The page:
How to Repair a Double Hung Window

IMG_4412I love old houses, I love redoing old houses and I love the amazing things I find when I do it. Today it’s about the windows.

What is a double hung window?

Double hung windows are a classic style window that consists of two operable sashes, one on the top and one one the bottom.  To open the window you either raise the bottom or lower the top… or put both in the middle if want.

Most newer production homes have aluminum single hung, with one upper fixed panel and one lower operable sash. I like the double hung, it gives more options for letting in the fresh air.

The majority of the windows in the  little house are wood frame double hung windows. Some are operated with weights on sash rope and some by jam pins. ALL of them have been painted shut over the years.

 Un-stick the windows

In a lot of older homes you will find that one or even both window sashes have been painted shut.

The first step in repairing these windows is to get them open and my favorite tool for that is an oscillating multi tool. This cool little tool has several different attachments for any number of projects, but more on that later in tool talk. For this project I used the scraper attachment to cut through the caulk and paint that had the windows sealed shut and then carefully worked them open with a stiff puddy knife and small prying tool.

 Inspect the sash rope / replace sash rope




Double hung windows that operate with counter weights will have sash ropes run through pullies to hold the window in the open position. Over the years, these ropes can dry rot and break, leaving the weight at the bottom of the weight well.






How to replace the sash rope

To replace the sash rope you will need to remove the window sashes.




First, carefully remove the window stop that holds the interior/bottom sash in place. These are typically held in place by three or four screws.






Next, to remove the sash, slightly open the window, holding it firmly, pull one side toward you. If this side has a sash rope, holding the rope firmly, carefully remove it, and gently guide it up until the weight rests in the bottom of the well.

CAUTION, Sash weights weigh as much as the window sash does and if you do not have a firm grip on the rope the weight can/will drop and may pull the rope back into the weight well.







Remove the interior stop; This is the strip of wood between the two sashes.  Lower the upper sash to the bottom of the opening. Starting at the top gently pry the stop strip loose and lift out of the recess and notch on the sash. Once you have removed the stop strip, remove the sash the same way as you did with the first one.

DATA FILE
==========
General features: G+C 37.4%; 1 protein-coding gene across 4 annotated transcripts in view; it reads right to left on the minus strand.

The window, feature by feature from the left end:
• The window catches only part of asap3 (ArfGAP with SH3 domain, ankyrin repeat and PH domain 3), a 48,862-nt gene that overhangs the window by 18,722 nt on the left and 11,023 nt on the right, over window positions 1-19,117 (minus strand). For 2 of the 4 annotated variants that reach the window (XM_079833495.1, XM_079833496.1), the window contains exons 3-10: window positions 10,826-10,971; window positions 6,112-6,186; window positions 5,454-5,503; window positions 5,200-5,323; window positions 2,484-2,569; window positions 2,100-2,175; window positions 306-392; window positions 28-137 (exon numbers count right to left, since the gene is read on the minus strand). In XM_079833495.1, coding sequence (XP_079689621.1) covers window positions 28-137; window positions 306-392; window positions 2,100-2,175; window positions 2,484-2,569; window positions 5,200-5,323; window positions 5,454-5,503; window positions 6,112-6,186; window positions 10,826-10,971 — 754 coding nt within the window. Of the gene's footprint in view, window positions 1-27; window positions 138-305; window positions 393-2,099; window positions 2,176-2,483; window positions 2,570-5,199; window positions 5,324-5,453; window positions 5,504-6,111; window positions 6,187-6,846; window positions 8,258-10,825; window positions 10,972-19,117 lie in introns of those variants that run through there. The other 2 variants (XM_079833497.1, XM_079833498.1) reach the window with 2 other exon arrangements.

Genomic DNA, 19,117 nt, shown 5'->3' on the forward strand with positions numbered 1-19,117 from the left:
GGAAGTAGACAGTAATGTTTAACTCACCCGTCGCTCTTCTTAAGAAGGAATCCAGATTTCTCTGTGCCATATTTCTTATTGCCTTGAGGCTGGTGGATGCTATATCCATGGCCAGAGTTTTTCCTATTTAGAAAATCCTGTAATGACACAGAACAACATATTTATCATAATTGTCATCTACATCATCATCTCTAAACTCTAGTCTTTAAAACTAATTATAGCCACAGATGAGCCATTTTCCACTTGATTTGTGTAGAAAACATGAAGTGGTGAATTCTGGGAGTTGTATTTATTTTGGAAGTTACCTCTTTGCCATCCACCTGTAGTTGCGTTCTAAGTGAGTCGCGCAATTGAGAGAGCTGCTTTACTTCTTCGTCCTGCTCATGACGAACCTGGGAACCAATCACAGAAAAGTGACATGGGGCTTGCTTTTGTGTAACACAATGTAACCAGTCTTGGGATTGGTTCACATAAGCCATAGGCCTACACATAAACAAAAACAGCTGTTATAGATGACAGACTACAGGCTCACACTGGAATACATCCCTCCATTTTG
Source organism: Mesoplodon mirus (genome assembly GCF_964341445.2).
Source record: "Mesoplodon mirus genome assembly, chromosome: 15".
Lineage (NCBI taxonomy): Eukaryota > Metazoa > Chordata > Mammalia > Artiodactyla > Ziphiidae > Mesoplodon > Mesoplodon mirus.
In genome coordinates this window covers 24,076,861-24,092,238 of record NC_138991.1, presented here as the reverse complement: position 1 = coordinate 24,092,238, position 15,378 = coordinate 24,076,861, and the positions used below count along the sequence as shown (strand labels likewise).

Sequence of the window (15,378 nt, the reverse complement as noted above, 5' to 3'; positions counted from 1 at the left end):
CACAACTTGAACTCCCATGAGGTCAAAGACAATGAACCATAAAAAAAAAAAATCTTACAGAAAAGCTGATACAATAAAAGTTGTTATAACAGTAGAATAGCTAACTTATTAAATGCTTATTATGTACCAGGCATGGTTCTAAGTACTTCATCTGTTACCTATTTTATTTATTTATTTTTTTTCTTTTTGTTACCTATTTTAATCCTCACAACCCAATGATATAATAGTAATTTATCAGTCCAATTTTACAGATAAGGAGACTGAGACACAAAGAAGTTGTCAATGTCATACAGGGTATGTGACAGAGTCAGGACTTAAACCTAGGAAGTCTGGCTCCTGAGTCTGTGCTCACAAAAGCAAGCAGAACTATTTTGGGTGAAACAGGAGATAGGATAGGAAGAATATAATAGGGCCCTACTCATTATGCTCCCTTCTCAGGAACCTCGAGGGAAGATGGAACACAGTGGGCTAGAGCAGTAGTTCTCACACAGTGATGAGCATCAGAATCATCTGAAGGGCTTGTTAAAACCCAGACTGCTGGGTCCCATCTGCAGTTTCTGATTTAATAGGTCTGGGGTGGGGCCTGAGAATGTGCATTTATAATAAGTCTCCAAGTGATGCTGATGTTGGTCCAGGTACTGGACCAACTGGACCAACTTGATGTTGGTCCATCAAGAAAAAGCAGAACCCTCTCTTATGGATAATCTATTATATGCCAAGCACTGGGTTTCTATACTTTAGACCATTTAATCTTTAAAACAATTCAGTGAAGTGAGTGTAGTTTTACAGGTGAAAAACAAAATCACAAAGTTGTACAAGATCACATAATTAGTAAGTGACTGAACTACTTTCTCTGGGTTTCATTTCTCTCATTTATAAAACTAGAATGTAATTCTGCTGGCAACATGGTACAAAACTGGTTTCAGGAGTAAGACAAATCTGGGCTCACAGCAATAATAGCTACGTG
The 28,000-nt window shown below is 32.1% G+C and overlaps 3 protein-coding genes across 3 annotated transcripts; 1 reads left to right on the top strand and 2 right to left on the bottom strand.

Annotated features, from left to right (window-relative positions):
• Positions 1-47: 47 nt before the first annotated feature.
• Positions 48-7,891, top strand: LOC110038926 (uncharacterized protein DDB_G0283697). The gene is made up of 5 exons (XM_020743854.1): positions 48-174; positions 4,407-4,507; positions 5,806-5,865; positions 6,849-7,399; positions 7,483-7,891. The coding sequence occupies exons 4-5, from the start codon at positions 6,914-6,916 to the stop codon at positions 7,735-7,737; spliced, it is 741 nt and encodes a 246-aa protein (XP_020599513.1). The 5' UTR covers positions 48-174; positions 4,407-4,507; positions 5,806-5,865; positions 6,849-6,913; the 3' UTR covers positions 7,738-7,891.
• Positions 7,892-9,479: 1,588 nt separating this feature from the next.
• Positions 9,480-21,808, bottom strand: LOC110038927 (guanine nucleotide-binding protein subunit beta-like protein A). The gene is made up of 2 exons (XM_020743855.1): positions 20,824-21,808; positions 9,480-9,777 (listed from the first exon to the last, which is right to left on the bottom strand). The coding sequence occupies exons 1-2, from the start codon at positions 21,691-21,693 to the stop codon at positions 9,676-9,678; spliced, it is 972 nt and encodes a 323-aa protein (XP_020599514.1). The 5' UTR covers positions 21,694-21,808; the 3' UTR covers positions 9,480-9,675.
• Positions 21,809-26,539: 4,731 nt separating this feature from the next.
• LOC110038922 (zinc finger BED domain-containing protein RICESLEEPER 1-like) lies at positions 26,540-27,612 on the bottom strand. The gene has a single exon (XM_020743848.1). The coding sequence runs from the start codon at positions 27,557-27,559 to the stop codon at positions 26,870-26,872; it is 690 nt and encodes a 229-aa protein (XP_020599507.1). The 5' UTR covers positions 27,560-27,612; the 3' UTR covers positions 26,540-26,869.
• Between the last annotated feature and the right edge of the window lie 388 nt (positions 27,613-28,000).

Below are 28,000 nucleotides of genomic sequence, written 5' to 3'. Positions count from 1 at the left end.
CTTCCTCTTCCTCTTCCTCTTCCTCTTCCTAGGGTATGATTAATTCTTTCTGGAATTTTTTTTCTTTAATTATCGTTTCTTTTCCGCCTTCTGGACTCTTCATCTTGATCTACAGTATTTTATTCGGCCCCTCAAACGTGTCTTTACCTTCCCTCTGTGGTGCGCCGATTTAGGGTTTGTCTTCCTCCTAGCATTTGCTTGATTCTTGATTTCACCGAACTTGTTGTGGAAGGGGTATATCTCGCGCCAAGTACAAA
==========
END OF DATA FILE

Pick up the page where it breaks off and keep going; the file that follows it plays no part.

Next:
Next open the weight well access. On each side of the window frame you will find an access panel held in place by two screws.  Remove the screws and gently pry out the cover.





Inside the access panel you should find 4 window weights, two on each side. Remove any weights that need new sash cord.



Determine the approx length of sash rope- if you are not sure, a bit longer is better, you can always cut some off.

If you are using a poly rope with a cotton cord, it is helpful to melt the ends of the rope; this stops them from fraying and makes it easier to thread through the pulley.

Next tie a knot in one end of the rope, then feed the other end through the pulley at the top of the window frame. When the rope reaches the access, pull the end through the opening and tie on the window weight.

Do this with each sash rope that needs to be replaced.






Once you have tied off the weights and put them back into the well you can re-install the sashes.

To do this reverse the procedure for removing them. As you are replacing the sash, slide the knot/rope in the channel on the side of the sash (in some cases, where the sash is very warn,  you may need to run a small finish nail through the knot and into the sash frame).









Be sure to hold the sash rope as you slide the sash into place.










Now that the sash in back in place you may need to adjust the length of the rope.  To check this raise the window to the top, if the weight is resting on the bottom of the weight well and/or the window does not stay in the fully raised position your rope is to long.









Shorten the rope just enough so the weight hangs freely slightly above the bottom of the weight well.


Once all the weights are adjusted, re-install the access cover and the interior window stop and you are ready to caulk and paint!





split double hung window

Now the fun stuff…

On the living room windows I found a really cool feature. These windows use sash pins instead of a counter weight system. They were designed to retract up into the wall above the window and are held in place by the pins.  This photo shows the upper sash retracted. There is also space for the lower sash to retract up as well, allowing about three quarters of the space to be open.


On to the next project…




Until next time…


Life is simple…Enjoy the fresh air!